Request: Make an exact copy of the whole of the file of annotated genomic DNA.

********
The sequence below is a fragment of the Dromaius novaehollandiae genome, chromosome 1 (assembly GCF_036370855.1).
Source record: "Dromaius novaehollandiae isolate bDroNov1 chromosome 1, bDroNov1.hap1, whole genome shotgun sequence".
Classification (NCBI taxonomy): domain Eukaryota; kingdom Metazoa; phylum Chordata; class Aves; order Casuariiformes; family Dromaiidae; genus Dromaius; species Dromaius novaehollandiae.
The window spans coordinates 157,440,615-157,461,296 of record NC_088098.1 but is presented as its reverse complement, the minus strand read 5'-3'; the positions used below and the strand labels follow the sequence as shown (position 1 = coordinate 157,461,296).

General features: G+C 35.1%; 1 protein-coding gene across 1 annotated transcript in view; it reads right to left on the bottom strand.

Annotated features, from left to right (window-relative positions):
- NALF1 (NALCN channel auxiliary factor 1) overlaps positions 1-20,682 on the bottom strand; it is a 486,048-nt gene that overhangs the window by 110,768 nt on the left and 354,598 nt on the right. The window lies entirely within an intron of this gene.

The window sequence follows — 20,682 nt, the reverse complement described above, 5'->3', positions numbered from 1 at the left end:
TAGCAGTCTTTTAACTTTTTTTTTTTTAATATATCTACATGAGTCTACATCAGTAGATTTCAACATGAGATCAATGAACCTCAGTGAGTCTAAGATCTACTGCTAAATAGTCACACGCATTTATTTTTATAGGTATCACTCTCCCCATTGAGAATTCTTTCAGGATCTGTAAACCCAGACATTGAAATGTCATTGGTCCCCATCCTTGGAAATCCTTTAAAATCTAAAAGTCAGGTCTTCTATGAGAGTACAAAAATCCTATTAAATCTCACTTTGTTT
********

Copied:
The sequence below is a fragment of the Dromaius novaehollandiae genome, chromosome 1 (assembly GCF_036370855.1).
Source record: "Dromaius novaehollandiae isolate bDroNov1 chromosome 1, bDroNov1.hap1, whole genome shotgun sequence".
Classification (NCBI taxonomy): domain Eukaryota; kingdom Metazoa; phylum Chordata; class Aves; order Casuariiformes; family Dromaiidae; genus Dromaius; species Dromaius novaehollandiae.
The window spans coordinates 157,440,615-157,461,296 of record NC_088098.1 but is presented as its reverse complement, the minus strand read 5'-3'; the positions used below and the strand labels follow the sequence as shown (position 1 = coordinate 157,461,296).

General features: G+C 35.1%; 1 protein-coding gene across 1 annotated transcript in view; it reads right to left on the bottom strand.

Annotated features, from left to right (window-relative positions):
- NALF1 (NALCN channel auxiliary factor 1) overlaps positions 1-20,682 on the bottom strand; it is a 486,048-nt gene that overhangs the window by 110,768 nt on the left and 354,598 nt on the right. The window lies entirely within an intron of this gene.

The window sequence follows — 20,682 nt, the reverse complement described above, 5'->3', positions numbered from 1 at the left end:
TAGCAGTCTTTTAACTTTTTTTTTTTTAATATATCTACATGAGTCTACATCAGTAGATTTCAACATGAGATCAATGAACCTCAGTGAGTCTAAGATCTACTGCTAAATAGTCACACGCATTTATTTTTATAGGTATCACTCTCCCCATTGAGAATTCTTTCAGGATCTGTAAACCCAGACATTGAAATGTCATTGGTCCCCATCCTTGGAAATCCTTTAAAATCTAAAAGTCAGGTCTTCTATGAGAGTACAAAAATCCTATTAAATCTCACTTTGTTT